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commander in chief of the forces to be employed Chap. V. in the meditated expedition. This gentleman had 1791. served through the war of the revolution with reputation, though it had never been his fortune to distinguish himself. The evacuation of Tyconderoga in 1777 had indeed, atone time, drawn on his military character a large share of public censure, but it was found upon inquiry to be unmerited. Possessing a sound and cultivated understanding, with unimpeached integrity, he had throughout the war preserved the friendship and good opinion of his general. Other motives, in addition to the persuasion of his fitness for the service, conduced to his appointment. With the sword, the olive branch was still to be tendered; and it was thought advisable to place them in the same hands. The governor, having been made officially the negotiator with the tribes inhabiting the territories over which he presided, being a military man acquainted with the country into which the war was to be carried, possessing considerable influence with the inhabitants of the frontiers, and whose situation was believed to enable him advantageously to superintend the preparations for the expedition, seemed to have claims to the station which were not easily to be overlooked. It was also a consideration of no small importance, that the high rank he had held in the American army, would obviate those difficulties in filling the inferior grades with men of experience, which might certainly be expected should a person who had acted in a less elevated station be selected for the chief command.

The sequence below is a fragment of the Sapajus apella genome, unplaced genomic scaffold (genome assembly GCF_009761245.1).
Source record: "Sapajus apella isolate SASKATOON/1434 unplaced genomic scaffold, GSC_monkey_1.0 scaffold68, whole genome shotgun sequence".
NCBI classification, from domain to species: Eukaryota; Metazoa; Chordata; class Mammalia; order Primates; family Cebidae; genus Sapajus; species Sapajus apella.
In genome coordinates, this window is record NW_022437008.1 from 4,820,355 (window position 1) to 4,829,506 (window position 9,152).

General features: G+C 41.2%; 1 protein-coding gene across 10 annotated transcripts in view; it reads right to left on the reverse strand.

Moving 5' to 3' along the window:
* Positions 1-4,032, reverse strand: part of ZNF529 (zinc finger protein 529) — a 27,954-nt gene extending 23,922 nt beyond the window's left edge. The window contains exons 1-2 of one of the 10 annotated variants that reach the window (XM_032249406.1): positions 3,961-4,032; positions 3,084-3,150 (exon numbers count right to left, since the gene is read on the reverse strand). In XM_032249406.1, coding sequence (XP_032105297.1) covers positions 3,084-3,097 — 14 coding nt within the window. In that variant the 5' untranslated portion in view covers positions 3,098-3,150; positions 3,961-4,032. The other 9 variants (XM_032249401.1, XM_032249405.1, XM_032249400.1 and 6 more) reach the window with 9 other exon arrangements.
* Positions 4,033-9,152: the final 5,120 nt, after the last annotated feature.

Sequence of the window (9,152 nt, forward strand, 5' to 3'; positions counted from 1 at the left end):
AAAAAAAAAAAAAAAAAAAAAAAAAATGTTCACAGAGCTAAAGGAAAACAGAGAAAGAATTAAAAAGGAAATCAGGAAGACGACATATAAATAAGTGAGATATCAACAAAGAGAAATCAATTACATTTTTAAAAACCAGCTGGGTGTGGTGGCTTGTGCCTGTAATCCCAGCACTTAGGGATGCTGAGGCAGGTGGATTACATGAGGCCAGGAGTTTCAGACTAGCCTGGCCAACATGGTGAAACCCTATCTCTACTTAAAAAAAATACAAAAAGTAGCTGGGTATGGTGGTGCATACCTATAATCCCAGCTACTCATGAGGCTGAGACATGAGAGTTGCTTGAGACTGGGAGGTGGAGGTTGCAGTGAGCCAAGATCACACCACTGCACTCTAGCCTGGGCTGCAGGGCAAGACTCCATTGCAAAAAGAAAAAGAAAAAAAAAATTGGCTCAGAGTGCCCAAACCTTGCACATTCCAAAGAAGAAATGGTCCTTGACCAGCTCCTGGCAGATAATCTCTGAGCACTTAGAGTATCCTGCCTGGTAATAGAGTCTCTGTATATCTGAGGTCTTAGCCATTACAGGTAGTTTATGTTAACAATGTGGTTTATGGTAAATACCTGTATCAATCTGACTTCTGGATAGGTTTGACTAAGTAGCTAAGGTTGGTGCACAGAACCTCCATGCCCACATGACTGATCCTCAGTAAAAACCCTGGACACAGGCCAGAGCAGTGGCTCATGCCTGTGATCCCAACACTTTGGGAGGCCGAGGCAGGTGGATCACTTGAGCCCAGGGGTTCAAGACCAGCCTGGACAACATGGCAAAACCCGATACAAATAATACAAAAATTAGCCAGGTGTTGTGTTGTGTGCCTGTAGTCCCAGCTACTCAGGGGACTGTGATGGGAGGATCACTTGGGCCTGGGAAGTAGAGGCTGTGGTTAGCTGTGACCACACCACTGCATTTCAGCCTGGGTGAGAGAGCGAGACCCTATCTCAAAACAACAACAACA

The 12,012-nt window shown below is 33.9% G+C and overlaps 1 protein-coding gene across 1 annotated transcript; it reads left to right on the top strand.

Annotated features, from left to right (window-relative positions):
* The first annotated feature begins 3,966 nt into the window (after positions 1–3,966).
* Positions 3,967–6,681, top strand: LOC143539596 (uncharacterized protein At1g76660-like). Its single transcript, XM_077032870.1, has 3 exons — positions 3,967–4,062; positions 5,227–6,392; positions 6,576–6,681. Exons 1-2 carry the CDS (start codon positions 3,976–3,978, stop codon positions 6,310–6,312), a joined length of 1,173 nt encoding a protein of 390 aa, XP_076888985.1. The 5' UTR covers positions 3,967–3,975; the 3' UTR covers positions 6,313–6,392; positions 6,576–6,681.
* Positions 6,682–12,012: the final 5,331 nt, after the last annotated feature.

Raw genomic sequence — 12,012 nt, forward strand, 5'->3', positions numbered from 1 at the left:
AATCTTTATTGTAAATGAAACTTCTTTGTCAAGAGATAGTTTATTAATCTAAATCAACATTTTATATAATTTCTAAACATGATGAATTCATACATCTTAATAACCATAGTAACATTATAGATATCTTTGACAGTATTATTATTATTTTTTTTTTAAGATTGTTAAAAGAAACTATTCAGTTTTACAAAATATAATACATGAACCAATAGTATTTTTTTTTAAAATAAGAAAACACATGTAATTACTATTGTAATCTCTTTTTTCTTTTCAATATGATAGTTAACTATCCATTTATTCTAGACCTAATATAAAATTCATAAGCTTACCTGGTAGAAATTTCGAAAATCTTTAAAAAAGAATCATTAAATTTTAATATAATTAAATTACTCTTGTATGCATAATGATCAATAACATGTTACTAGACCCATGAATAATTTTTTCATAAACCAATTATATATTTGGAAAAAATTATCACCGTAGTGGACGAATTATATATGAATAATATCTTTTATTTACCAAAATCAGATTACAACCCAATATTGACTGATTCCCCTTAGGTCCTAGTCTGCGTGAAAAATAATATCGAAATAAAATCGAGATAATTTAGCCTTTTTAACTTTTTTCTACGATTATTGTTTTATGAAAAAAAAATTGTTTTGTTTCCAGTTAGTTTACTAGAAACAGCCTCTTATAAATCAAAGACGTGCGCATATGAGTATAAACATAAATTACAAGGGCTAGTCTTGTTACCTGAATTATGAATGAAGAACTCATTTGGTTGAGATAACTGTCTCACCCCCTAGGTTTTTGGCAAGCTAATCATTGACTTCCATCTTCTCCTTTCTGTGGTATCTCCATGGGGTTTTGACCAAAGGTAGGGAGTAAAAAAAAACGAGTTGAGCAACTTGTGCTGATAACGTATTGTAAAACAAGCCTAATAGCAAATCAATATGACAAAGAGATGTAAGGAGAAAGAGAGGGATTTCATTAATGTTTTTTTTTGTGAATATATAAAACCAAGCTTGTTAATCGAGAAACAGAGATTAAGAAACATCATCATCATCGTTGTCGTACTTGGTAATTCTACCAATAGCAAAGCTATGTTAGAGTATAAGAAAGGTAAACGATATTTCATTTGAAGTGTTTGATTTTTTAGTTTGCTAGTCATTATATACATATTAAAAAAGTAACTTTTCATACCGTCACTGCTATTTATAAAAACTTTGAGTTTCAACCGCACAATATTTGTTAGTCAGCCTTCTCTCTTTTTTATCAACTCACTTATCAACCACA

Chap. v. After making the necessary arrangements for 1791. recruiting the army, and establishing a council for conducting the ordinary executive business, which was to consist of the three secretaries, the "Em £ a president prepared to make his long contemplated STsouUcTM tour through the southern states.* In passing through them, he was received universally with the same marks of affectionate attachment, which he had experienced in the northern and central parts of the union. The addresses presented to him from all classes of his fellow citizens, exhibit a glow of expression which is the genuine offspring of ardent feeling, and evince that the attachment to his person and character which they professed, was undissembled. To the sensibilities which these demonstrations of the regard and esteem of good men could not fail to inspire, was added the high gratification produced by observing the rapid improvements of the country, and the advances made by the government, in acquiring the confidence of the people. The numerous letters written by the president after his return to Philadelphia attest the agreeable impressions made by these causes. "In my late tour through the southern states" said he in a letter of the 28th of July, to Mr. Gouverneur Morris, "I experienced great satisfaction in seeing the good effects of the general government in that part of the union.

• He stopped several days on the Potomac, where he executed finally the powers vested in him by the legislature for fixing on a place which should become the residence of congress, and the metropolis of the United States.

The people at large have felt the security which it Chap. v. gives, and the equal justice which it administers 1791, to them. The farmer, the merchant, and the mechanic, have seen their several interests attended to, and from thence they unite in placing a confidence in their representatives, as well as in those in whose hands the execution of the laws is placed. Industry has there taken place of idleness, and economy of dissipation. Two or three years of good crops, and a ready market for the produce of their lands, have put every one in good humour; and, in some instances, they even impute to the government what is due only to the goodness of Providence.